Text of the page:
Remember, video and TV is a medium dedicated to close-ups and faces. Get shots of your family playing, having fun, and interacting with the destination. You may think those shots are sort of boring when shooting them, but, years from now, those shots will be cherished.
If you do have to zoom, remember that zooming out is usually more interesting than zooming in. When you are zooming out, you are surprising the eye with more and more information to process. When zooming out, try to pan the camera left or right as you zoom, rather than zooming straight out.
Instead of zooming in for close-ups, try this. First get your wide or medium shot and then hit pause. Without the tape recording, then zoom in, create your shot and get stabilized. Now hit record. This edit within the camera will be a lot more dynamic and exciting when watched back later.
See My Zoom Is Bigger Than Yours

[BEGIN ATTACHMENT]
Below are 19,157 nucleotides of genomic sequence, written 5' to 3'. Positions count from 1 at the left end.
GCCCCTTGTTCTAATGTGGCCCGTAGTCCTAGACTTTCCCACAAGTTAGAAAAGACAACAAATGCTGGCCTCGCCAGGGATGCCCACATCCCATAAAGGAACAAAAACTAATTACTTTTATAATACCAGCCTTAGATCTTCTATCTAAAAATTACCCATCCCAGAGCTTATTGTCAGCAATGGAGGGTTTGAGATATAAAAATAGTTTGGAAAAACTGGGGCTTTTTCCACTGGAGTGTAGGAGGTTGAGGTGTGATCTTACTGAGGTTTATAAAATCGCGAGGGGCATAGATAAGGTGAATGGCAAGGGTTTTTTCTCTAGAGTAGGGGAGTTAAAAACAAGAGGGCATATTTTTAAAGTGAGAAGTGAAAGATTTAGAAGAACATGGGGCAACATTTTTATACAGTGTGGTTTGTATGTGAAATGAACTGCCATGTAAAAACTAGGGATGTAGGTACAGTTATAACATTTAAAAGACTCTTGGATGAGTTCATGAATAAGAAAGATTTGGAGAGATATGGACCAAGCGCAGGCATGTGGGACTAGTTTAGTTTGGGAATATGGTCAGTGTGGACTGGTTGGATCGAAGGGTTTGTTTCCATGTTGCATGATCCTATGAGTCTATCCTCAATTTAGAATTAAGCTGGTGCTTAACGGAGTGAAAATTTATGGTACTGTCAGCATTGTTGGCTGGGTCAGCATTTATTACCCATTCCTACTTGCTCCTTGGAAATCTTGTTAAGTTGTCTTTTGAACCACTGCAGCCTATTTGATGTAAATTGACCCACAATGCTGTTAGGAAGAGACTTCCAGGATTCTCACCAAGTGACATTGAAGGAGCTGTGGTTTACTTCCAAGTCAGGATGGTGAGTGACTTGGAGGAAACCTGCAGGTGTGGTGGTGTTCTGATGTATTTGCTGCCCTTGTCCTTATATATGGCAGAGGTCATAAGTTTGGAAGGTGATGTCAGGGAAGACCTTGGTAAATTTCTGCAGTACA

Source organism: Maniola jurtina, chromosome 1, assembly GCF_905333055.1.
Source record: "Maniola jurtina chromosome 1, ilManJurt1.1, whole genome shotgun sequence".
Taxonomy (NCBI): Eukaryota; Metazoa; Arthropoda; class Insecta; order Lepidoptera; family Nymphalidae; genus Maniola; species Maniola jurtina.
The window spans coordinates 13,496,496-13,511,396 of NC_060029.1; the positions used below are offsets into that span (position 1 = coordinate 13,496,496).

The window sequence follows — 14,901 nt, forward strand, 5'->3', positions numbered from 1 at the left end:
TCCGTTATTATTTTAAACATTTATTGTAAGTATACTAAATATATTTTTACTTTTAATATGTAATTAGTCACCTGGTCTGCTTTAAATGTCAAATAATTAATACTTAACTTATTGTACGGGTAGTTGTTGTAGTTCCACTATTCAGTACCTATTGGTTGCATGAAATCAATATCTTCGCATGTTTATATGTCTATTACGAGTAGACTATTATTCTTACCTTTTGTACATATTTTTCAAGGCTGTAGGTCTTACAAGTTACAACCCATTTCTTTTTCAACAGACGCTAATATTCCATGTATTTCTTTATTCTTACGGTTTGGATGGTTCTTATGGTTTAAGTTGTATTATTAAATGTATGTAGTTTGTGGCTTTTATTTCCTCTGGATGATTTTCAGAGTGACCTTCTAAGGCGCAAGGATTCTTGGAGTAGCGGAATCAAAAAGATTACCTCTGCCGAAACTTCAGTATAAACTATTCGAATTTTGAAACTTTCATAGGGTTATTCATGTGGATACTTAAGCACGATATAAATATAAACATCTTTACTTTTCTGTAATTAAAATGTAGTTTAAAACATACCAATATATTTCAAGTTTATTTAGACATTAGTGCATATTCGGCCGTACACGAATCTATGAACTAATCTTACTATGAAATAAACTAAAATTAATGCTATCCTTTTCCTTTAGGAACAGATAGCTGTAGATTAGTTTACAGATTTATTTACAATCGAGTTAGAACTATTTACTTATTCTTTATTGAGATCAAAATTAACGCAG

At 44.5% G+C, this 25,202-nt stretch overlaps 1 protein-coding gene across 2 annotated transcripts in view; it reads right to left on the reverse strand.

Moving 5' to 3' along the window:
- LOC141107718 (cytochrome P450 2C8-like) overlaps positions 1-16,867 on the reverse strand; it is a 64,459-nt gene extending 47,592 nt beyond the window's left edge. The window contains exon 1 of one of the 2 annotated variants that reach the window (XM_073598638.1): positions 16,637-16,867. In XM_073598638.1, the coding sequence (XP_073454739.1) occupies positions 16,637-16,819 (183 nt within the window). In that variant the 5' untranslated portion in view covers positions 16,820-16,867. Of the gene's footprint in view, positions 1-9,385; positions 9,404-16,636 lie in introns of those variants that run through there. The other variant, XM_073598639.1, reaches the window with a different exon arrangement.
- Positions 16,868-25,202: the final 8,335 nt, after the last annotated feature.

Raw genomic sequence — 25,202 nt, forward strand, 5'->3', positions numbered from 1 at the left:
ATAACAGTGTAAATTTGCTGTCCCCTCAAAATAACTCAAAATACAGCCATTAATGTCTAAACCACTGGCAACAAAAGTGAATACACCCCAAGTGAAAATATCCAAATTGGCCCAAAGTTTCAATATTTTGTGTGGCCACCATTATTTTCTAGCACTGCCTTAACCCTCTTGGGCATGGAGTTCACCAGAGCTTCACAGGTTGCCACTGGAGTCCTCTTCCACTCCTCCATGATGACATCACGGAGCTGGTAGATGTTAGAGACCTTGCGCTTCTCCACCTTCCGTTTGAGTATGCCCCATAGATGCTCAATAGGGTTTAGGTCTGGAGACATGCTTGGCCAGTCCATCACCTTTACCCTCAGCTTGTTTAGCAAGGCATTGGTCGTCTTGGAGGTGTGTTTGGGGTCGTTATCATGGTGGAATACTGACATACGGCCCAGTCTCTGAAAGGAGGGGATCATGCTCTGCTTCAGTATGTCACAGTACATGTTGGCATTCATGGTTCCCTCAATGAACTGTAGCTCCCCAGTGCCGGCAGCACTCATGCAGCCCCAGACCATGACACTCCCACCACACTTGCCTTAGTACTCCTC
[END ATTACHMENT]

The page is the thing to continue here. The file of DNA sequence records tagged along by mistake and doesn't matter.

How are you planning to capture the sounds of the holidays? Most onboard camcorder mikes do a fair job of capturing audio. Some camcorders include a shotgun mike that enables you to focus the sound gathering ability a bit better. However, to really gather good sound, you need an external mike system. Unfortunately, carrying a mike is not the most comfortable thing to do. However, if your camcorder does boast an external mike in, seriously considering paying somewhere between $40 and $100 to get a good shot gun type of mike that will attach to the top of your camcorder. If you are doing a lot of traveling, especially in tour buses and various locations, you might want to invest in a wireless mike kit that includes a wireless lavaliere mike. For tours, in a bus, in a building or even outside, nothing captures the words of your tour guide better than having a wireless mike pinned to their lapel. You can swivel the camcorder around, capturing the various sites without losing one word of your tour guides explanation.
Audio for Video